BY ANITA SNOW | Associated Press
HAVANA - Cuba lashed out at the European Union on Wednesday, accusing the 15-nation bloc of serving U.S. interests through recent criticisms of the Fidel Castro government.
Foreign Minister Felipe Perez Roque, using language usually reserved for Washington, accused Spain’s government of funding dissident groups that Havana claims are being organized by the United States.
Perez Roque made a vague threat to Madrid’s Spanish Cultural Center in Havana, saying “Cuban authorities will take the appropriate measures to convert this center into an institution that truly meets the noble aim of popularizing Spanish culture.’’
Later, the government urged Havana residents to join a protest planned for today outside the embassies of Spain and Italy.
The European Union has been criticized in Cuba for announcing a review of its policies toward the island after Castro’s government imposed prison sentences of up to 28 years on 75 dissidents and executed three men who hijacked a passenger ferry.
In Brussels, Belgium, EU spokesman Diego de Ojeda declined to specifically address Cuba’s charges.
‘‘Our main objective is to integrate Cuba back into the community of democratic and market economy nations,’’ De Ojeda said. “We need Cuba to at the very least respect a minimum standard of the most basic human rights.’‘
The statement from the European Union on Thursday said it was “deeply concerned about the continuing flagrant violation of human rights and of fundamental freedoms of members of the Cuban opposition and of independent journalists.’‘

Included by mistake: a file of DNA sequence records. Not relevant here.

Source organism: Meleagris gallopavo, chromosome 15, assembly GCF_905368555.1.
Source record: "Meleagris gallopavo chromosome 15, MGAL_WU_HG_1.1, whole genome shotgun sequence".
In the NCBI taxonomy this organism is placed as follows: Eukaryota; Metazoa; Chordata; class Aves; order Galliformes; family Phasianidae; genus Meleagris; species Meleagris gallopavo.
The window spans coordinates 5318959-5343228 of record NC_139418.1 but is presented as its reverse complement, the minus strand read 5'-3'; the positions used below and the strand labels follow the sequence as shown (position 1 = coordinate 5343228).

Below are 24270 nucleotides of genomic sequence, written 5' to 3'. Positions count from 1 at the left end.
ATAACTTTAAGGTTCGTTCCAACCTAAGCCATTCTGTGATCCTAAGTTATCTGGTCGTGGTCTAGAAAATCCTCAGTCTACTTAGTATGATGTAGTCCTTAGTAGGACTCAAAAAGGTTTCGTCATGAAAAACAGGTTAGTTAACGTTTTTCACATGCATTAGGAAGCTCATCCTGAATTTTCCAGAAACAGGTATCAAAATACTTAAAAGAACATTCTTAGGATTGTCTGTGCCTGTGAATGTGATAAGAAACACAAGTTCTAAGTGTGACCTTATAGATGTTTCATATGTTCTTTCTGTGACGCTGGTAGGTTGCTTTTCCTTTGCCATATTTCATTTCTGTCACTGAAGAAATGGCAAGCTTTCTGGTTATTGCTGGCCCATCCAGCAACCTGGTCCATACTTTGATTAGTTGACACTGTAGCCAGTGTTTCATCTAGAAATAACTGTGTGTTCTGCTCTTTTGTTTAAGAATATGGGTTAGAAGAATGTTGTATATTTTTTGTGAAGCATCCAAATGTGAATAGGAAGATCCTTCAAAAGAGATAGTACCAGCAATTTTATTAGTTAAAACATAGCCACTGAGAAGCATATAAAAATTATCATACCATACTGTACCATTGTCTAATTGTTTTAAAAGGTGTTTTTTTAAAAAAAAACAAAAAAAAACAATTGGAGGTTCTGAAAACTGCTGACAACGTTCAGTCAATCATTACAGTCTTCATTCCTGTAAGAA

EU members unanimously agreed to reduce high-level governmental visits, reduce the participation of member states in cultural events on the island and review relations overall.
Less than two months ago, the EU opened a new office in Havana that officials hoped would improve relations between Europe and Cuba.
‘‘It’s too much,’’ Perez Roque said. “After exhausting its patience and capacity for dialogue and tolerance, Cuba feels obliged to reply to what it considers to be the European Union’s hypocritical behavior.’‘
Meanwhile, in Washington the U.S. State Department said Wednesday that 15 countries, including Cuba, have made no significant efforts to stop trafficking in humans and may face sanctions.
Secretary of State Colin Powell said “it is appalling and morally unacceptable that hundreds of thousands of men, women and children are exploited, abused and enslaved by peddlers in human misery.’‘
With Cuba, Greece, Turkey, Belize, Bosnia and Herzegovina, Burma, Dominican Republic, Georgia, Haiti, Kazakhstan, Liberia, North Korea, Sudan, Suriname and Uzbekistan face sanctions.